it accelerates particles, usually electrons, protons or neutrons. While the final speed (they will reach near speed of light anyway) is not the relevant features, their energy is.
Those particles are then used for high-energy collisions with other particles or targets. This is rather violent and rips their internal structure apart. Then those fragments are studied, they give a short glimpse at how particles are built inside.
You might have heard about E=mc^2 and how that means you can convert a tiny amount of mass into a huge amount of energy, and how this is used to devastating effect in atomic bombs.
Particle accelerators essentially do the opposite: they cram a huge amount of energy into a tiny space, in the hopes that some of it will turn into the mass of interesting new particles.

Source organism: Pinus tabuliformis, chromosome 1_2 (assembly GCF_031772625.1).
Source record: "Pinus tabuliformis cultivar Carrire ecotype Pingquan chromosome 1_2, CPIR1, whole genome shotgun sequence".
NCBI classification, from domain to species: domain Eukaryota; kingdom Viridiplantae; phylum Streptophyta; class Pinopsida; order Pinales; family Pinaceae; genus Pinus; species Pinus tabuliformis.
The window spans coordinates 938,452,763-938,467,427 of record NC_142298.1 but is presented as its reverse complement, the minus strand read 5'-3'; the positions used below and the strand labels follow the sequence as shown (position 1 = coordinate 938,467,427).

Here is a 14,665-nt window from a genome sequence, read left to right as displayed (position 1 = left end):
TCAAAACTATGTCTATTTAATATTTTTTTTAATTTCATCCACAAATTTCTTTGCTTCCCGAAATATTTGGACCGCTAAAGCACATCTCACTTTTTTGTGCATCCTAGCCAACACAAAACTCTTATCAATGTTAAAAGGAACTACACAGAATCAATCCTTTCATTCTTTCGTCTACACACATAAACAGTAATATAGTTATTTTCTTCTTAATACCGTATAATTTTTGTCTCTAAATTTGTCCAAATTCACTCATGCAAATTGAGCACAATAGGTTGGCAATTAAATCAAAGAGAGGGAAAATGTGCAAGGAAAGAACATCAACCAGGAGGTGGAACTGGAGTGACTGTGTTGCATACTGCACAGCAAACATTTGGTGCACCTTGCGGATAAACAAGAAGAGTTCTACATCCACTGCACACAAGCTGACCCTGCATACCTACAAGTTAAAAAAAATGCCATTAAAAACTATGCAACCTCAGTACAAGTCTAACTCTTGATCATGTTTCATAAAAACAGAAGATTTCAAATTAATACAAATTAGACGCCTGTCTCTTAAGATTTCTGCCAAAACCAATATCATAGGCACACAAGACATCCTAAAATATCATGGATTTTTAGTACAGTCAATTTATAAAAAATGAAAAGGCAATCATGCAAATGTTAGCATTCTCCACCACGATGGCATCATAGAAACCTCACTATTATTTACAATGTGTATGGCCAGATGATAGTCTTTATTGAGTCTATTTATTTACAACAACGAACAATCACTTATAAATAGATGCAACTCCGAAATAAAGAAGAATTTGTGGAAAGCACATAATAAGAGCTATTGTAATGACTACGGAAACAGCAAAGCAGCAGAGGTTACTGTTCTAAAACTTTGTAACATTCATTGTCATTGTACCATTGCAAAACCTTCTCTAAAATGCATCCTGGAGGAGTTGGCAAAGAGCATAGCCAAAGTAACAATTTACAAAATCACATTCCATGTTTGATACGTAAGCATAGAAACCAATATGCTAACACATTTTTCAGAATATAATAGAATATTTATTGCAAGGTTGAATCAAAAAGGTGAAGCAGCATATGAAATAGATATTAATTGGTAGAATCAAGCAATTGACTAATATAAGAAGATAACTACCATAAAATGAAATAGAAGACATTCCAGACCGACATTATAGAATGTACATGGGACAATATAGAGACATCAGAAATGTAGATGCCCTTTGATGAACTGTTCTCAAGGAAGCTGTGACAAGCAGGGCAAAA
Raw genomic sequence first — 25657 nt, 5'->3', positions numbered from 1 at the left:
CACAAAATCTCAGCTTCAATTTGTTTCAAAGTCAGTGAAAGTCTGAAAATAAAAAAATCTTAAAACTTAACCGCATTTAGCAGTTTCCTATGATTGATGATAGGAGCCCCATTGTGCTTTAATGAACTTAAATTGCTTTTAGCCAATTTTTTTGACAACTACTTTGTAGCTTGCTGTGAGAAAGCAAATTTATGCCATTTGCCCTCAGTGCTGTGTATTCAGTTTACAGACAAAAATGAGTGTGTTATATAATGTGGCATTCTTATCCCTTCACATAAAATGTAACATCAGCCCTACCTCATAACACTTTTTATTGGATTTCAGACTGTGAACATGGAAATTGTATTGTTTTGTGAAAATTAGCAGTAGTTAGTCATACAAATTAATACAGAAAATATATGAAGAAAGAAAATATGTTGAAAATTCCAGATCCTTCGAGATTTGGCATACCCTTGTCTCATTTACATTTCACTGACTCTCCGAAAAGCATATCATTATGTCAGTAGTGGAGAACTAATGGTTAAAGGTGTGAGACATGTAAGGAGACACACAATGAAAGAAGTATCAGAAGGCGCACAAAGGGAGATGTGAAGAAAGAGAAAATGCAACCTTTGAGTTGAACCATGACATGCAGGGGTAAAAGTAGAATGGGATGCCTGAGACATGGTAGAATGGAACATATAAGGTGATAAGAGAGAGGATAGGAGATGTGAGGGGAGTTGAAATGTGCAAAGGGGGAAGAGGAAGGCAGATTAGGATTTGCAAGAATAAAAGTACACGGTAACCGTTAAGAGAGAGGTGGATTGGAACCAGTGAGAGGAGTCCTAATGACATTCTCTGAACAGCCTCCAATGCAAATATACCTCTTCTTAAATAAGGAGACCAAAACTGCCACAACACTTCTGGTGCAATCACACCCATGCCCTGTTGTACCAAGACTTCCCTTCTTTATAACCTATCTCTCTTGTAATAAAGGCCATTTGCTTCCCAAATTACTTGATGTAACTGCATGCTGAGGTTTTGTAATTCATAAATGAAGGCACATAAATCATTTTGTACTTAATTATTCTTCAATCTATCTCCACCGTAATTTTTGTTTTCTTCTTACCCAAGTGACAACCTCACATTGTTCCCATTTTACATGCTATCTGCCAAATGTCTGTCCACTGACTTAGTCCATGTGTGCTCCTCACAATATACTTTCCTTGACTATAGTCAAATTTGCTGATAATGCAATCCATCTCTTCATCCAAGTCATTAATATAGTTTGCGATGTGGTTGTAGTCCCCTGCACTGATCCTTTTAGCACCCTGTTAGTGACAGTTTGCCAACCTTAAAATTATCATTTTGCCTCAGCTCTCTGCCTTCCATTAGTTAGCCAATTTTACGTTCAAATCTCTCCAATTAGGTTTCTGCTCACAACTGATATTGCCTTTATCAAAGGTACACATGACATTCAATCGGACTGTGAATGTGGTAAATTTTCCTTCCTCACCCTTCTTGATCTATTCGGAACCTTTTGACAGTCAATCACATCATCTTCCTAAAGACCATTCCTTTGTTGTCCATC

When we speed up particles, we’re giving them kinetic energy. When they collide, they release this energy and can create all kinds of things. Its not just smashing them open to see what’s inside, it really is creating new stuff from nothing but pure energy.
That’s why we need really powerful accelerators to find new particles: really massive particles take a lot of energy to make, and really weakly interacting particles are only produced very rarely, so you have to smash many many times before one shows up, and your detectors have to be good enough to notice it amongst all the common, boring, particles produced by the other collisions.